Ohio House Passes Bill to Criminalize Abortions on Fetuses With a Heartbeat
The Ohio House of Representatives this week passed one of the most restrictive abortion bills in the country — one that would penalize doctors for performing an abortion when a fetal heartbeat can be detected and pose a potential challenge to Roe v. Wade.
A fetal heartbeat can be detected by an ultrasound as early as six weeks into a pregnancy, a time during which most women are unaware they are pregnant.
Under the bill, approved Thursday by a vote of 60 to 35, performing an abortion on a fetus with a heartbeat would result in a fifth-degree felony, which is punishable in Ohio by up to one year in prison and a $2,500 fine. The bill now heads to the Ohio Senate.
The measure includes no exceptions for rape or incest. Doctors may, however, make an exception during a medical emergency or if an abortion would save a woman’s life.
Representative Christina Hagan, the lead sponsor of the bill, said in an interview on Friday that it was crafted specifically to challenge Roe v. Wade, the 45-year-old Supreme Court decision that made abortion a constitutional right.
“We believe Ohio is best positioned to send this through the Circuit Courts and to the federal Supreme Court,” said Ms. Hagan, a Republican who campaigned on behalf of President Trump.
She said she was “confident” the bill would become law by the end of the year. Both the House and the Senate have a Republican-dominated veto-proof majority.
In 2016, Gov. John Kasich vetoed a bill prohibiting abortions when a fetal heartbeat can be detected. “We did not have the strength in the majority to overcome that veto,” Ms. Hagan said, adding, “We do now.”
In his 2016 statement, Mr. Kasich said the bill was contrary to the Supreme Court’s rulings on abortion and pointed out that similar legislation in other states had been declared unconstitutional by federal judges.
Mr. Kasich did, however, sign a bill banning abortion after 20 weeks.
If the current bill does not reach the governor’s office until next year, it will land on the desk of his successor, Mike DeWine.
During a campaign debate, Mr. DeWine said he would support the legislation.
“I will sign the bill,” he said. “I believe that the essential function of government is to protect the most vulnerable members of society. That includes the unborn.”
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But some doctors say that the decision to have an abortion is one that ought to be made among a woman, her family and her health care provider.
“Every situation truly is unique and every time I think that I’ve heard it all, I have a patient come in and just surprise me by the circumstances of her needing care,” said Dr. Sarah Horvath, a family planning fellow at the American College of Obstetricians and Gynecologists. The organization urged Ohio’s governor to veto the heartbeat legislation presented in 2016.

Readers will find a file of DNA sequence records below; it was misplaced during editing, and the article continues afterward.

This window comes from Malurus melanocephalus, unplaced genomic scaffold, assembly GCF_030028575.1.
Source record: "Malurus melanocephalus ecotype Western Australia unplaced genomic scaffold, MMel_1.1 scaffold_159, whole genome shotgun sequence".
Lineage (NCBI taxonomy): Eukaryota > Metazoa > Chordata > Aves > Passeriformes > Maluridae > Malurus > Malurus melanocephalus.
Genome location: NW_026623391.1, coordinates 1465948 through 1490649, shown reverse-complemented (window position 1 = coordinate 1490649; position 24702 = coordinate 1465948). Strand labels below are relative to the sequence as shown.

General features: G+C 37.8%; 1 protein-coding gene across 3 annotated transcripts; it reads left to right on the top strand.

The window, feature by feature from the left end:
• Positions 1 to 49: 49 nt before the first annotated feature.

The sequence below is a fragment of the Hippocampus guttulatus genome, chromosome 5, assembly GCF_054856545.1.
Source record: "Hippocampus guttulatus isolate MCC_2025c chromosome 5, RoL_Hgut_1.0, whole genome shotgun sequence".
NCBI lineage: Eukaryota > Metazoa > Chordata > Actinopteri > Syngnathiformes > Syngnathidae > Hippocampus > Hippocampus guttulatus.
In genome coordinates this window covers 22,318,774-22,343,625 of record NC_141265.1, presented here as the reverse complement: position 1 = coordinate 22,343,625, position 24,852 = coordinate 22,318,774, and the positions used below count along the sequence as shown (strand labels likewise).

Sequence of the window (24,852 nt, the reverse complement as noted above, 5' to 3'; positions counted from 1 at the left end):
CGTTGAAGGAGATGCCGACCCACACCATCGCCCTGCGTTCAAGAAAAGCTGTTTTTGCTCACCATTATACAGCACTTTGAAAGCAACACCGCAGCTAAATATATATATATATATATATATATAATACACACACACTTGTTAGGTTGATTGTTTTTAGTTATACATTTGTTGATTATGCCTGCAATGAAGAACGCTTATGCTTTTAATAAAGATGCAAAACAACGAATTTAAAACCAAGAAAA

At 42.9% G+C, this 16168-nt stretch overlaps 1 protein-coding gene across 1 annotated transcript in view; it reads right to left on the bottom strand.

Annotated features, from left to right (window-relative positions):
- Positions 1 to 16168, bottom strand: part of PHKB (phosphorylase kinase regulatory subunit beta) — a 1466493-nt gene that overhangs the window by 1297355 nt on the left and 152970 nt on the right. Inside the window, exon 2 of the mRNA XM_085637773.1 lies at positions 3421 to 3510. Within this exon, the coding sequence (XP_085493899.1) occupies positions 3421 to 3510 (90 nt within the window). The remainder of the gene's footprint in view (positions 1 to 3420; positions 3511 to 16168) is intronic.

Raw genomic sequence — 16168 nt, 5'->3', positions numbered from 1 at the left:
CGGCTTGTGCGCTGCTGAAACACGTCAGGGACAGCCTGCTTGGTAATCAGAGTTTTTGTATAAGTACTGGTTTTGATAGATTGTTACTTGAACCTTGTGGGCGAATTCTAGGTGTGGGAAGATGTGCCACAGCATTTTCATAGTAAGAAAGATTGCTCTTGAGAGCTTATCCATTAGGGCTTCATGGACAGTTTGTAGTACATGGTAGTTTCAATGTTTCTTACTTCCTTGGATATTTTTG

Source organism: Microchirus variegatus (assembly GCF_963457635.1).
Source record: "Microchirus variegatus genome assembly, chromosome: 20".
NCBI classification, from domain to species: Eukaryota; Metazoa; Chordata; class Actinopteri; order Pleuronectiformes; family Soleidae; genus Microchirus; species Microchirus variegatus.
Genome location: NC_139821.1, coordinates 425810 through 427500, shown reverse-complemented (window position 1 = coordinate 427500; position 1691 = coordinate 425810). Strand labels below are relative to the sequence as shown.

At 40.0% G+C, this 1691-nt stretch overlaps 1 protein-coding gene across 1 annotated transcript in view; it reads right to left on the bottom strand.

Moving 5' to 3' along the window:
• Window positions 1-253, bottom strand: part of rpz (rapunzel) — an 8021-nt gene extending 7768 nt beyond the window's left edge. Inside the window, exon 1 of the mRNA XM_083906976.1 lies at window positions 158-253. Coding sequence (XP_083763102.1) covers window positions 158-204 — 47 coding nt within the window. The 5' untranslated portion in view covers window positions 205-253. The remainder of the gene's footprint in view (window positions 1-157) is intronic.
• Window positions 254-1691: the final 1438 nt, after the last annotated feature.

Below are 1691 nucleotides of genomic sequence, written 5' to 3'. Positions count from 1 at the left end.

Fetal heartbeat legislation could prevent women from seeking an abortion before they even realize they are pregnant, she added.
“If they weren’t intending to become pregnant or taking pregnancy tests routinely, most would have no idea they’re pregnant at that point,” Dr. Horvath said.
The Ohio State Medical Association has pushed back against the bill and is “very concerned” about its plan to criminalize doctors for performing a medical procedure that could be considered a standard of care, said Reggie Fields, a spokesman for the organization.
According to Ms. Hagan, instituting penalties is necessary to prevent abortion providers from disregarding the law.
“If a murder is occurring, then there has to be a repercussion for that action,” she said.
In other states, like Iowa, similar bills have been signed into law.
“For me, it’s immoral to stop an innocent, beating heart,” Iowa’s governor, Kim Reynolds, said this year.
Planned Parenthood and the American Civil Liberties Union filed a lawsuit challenging that law’s constitutionality, and a county judge granted a temporary injunction to block it from taking effect pending the litigation’s outcome.
North Dakota passed a “heartbeat bill” in 2013, but it was overturned by a federal judge.
Next year could bring additional challenges to abortion access.
“We fully anticipate when state legislatures come back in full swing in January 2019 that others will follow suit and introduce restrictive legislation, abortion bans and things of that nature,” Brigitte Amiri, deputy director of the American Civil Liberties Union’s Reproductive Freedom Project, said in an interview on Friday. “I think what happened yesterday should be a wake-up call on the direct attacks on Roe v. Wade.”
More than a dozen abortion cases are currently before federal appeals courts, any of which could reach the Supreme Court next year. Now that Justice Brett M. Kavanaugh has replaced Justice Anthony M. Kennedy, the court has a conservative majority. Abortion rights groups consider Justice Kavanaugh a threat to Roe v. Wade.
The Trump administration has already made moves to curb reproductive rights, including a regulation that would allow some employers to deny birth control coverage for moral or religious reasons.
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